Costal Productions


Number of projects: 12

Land value: Land value is the appraised value of land that NCC has conserved directly and with partners. $13,830,431

Acres conserved: 9,816

Stewardship volunteers: 581

Queen snake monitoring on the Saugeen Bruce Peninsula

Joe Crowley

Hiding underneath rocks and among the undergrowth that lines the lakes on the Saugeen Bruce Peninsula, a queen snake ignores the passing Nature Conservancy of Canada (NCC) scientists who are on the lookout for these slender, non-aggressive, non-venomous and endangered reptiles.

In the last four years, NCC has led a series of queen snake surveys on the Saugeen Bruce Peninsula. With the help of 38 volunteers from Parks Canada, the Saugeen Ojibway Nation Environment Office, Ontario Nature, Natural Resources Solutions Inc., the Huron Stewardship Council, environmental consultants and community volunteers, the team spotted 30 individual snakes after 651 collective hours of looking for this endangered species.

The goals of the project were to determine the current queen snake distribution, habitat use and population genetics in the area. The field work conducted greatly increased what was known about the population, including specifics on the queen snake’s diet, which consists almost exclusively of freshly moulted, native crayfish.

During the surveys, staff and volunteers also found a four-toed salamander; a new discovery for this area. They also found more than 250 additional snakes from eight different species, including:

  • Dekay’s brownsnake
  • eastern massasauga rattlesnake
  • eastern ribbonsnake
  • eastern gartersnake
  • northern watersnake
  • red-bellied snake
  • ring-necked snake
  • smooth green snake

Learn more about the snakes of Ontario.

Cross-border partnership leads to Great Lakes conservation success

Costal Productions

Approaching the shores of Big Trout Bay, one of NCC’s newly protected areas in Ontario, you are immediately transported into a place of rugged natural beauty. In the distance, you can hear the waves crashing onto Lake Superior’s shore and, as you draw closer, the calls of songbirds that live in the coastal boreal forest.  

This 2,517-acre (1,018-hectare) property is located just minutes from the southern Canada-U.S. border and 45 minutes from Thunder Bay. Its densely forested land and towering cliffs are crucial to many native species, including bald eagle and peregrine falcon, both of which are assessed as special concern by the Committee on the Status of Endangered Wildlife in Canada.

Nearly half of Canada’s bird species rely on boreal habitat, such as that found at Big Trout Bay, to complete their life cycle. Many of these species migrate throughout the Americas.

The property includes 21 kilometres of undeveloped shoreline, with towering cliffs, stretches of open bedrock and rugged cobble beach. These coastal areas are especially important for biodiversity: the harsh, lakeshore environment supports uncommon, northern species, such as bird’s-eye primrose. Songbirds benefit from the large number of insects that emerge from the water. The intact forest and wetland mosaic provide habitat for moose and protect the coastal waters for lake trout. 

In August 2016, this beautiful natural area was conserved for the benefit of future generations thanks to more than 10 years of cross-border efforts and through the support of many individuals and organizations, including funding from the Government of Canada, through the Natural Areas Conservation Program and thanks to the generous partnership of the J.A. Woollam Foundation, the Margaret A. Cargill Foundation, the Bobolink Foundation, the Rogers Foundation, The Nature Conservancy’s Wisconsin and Minnesota programs, The Conservation Fund, Green Leaf Advisors and many individual donors in both the United States and Canada.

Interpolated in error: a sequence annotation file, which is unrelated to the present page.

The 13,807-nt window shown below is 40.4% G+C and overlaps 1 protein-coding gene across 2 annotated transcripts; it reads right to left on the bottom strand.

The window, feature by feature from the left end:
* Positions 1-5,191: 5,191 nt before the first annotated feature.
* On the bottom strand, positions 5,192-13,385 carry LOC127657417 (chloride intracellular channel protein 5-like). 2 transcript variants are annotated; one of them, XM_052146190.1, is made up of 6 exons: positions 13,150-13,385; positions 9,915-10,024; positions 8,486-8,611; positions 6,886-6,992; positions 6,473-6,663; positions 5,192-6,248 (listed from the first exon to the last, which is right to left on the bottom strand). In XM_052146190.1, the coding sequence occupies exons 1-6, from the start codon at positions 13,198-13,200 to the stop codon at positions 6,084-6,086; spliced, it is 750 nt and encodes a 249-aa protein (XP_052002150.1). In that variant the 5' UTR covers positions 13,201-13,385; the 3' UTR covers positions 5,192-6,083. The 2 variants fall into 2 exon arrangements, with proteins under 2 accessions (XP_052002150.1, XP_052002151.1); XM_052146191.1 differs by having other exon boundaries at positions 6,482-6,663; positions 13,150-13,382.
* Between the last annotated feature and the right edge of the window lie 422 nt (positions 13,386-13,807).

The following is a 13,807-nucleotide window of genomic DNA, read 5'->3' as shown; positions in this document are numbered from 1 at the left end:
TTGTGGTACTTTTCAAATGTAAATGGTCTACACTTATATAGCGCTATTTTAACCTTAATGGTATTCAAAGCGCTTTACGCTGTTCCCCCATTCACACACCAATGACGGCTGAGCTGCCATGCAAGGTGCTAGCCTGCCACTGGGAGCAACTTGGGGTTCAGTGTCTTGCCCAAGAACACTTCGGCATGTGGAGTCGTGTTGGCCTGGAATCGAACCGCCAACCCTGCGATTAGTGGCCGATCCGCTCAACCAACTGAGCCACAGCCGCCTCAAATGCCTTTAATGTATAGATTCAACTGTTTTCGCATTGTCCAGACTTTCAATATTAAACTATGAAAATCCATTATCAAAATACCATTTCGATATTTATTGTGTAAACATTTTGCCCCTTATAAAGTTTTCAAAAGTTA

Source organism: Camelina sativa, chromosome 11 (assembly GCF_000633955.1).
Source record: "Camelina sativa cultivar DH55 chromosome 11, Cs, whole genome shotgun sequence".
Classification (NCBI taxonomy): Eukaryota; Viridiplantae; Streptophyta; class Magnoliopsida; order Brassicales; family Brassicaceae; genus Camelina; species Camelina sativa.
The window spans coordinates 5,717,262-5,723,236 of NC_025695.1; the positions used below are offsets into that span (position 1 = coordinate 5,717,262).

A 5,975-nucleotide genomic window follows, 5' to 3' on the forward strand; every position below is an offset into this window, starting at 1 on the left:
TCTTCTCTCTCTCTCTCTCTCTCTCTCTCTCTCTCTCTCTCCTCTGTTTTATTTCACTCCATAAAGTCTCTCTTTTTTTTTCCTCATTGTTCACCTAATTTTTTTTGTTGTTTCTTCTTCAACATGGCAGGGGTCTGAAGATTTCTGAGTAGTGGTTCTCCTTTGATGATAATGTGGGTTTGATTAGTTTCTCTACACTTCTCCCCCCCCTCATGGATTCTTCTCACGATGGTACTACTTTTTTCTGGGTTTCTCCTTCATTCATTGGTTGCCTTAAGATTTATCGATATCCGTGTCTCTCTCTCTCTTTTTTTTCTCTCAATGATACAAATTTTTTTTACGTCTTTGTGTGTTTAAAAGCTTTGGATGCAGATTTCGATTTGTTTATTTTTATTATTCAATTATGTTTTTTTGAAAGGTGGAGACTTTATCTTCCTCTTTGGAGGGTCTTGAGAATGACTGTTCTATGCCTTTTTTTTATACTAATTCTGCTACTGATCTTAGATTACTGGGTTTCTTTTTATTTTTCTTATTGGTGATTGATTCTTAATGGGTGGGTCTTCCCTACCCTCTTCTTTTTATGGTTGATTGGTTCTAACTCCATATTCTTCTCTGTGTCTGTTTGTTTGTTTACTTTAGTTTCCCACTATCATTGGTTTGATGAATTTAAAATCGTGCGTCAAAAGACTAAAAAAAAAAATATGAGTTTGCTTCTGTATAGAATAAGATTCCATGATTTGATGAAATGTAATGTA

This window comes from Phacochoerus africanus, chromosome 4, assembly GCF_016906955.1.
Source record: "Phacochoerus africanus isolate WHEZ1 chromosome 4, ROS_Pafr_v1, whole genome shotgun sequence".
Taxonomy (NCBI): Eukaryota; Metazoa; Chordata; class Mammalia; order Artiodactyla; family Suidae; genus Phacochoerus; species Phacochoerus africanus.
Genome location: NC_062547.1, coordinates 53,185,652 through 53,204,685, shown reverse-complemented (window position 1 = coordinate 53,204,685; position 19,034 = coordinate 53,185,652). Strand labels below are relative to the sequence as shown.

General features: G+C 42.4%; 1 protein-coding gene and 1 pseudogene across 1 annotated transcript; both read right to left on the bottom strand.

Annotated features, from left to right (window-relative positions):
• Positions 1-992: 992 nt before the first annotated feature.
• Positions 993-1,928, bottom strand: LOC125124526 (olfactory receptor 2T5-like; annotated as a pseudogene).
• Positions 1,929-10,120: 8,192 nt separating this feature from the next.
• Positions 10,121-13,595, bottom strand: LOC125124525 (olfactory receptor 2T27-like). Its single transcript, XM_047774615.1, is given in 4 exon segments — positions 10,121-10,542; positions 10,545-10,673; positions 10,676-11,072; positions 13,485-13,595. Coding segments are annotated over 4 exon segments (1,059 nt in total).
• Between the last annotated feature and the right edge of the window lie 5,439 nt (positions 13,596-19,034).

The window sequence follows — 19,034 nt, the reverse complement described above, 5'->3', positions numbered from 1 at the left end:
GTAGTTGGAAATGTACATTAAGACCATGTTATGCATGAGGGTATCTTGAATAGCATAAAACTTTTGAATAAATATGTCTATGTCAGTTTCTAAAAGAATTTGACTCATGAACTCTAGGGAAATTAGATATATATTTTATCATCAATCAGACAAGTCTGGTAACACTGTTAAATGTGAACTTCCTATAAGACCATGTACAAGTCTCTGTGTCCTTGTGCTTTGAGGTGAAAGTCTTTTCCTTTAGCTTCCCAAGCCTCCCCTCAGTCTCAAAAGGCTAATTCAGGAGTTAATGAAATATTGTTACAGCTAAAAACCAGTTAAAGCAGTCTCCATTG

Saying goodbye to garlic mustard


Hiking through Happy Valley Forest, you may come across patches of bloodroot, mayapple and the forest’s iconic blankets of trillium. However, there is an outlaw among this patchwork: in small pockets, invasive garlic mustard appears to be a harmless understorey plant. But after many years, it spreads and eventually drives out native species.

The spread of non-native plants and animals across the globe is becoming a crisis. NCC is working hard in Ontario to combat the invaders that threaten native species and impact at-risk ecosystems. One of the most important stewardship tasks that NCC and our Conservation Volunteers (CVs) undertake is the removal of non-native, invasive species.

Located only 45 minutes north of Toronto, the Happy Valley Forest is one of the largest remaining intact upland deciduous forests on Canada's Oak Ridges Moraine. The 1,560-acre (631-hectare) forest supports a variety of breeding bird species, and is an old-growth forest in the making.

In areas where it has run rampant, garlic mustard dominates ecosystems by interfering with soil chemistry as well as the fungal interactions that help more than 90 per cent of native plant species thrive. Brought to North America by early European colonists as an herb, this invasive plant is now spreading across the continent at a rate of 6,400 square kilometres per year.

But Happy Valley Forest’s garlic mustard was no match for determined NCC volunteers. This spring, NCC held five CV events that focused on removing the aromatic invader. More than 30 volunteers along with NCC staff removed close to 35 bags of garlic mustard from Happy Valley in the spring of 2017.

A restored field near Ontario’s Backus Woods was recently found to have the province’s largest concentration of wild lupine (host plant to several rare, endangered and extirpated butterflies and moths) on a single site.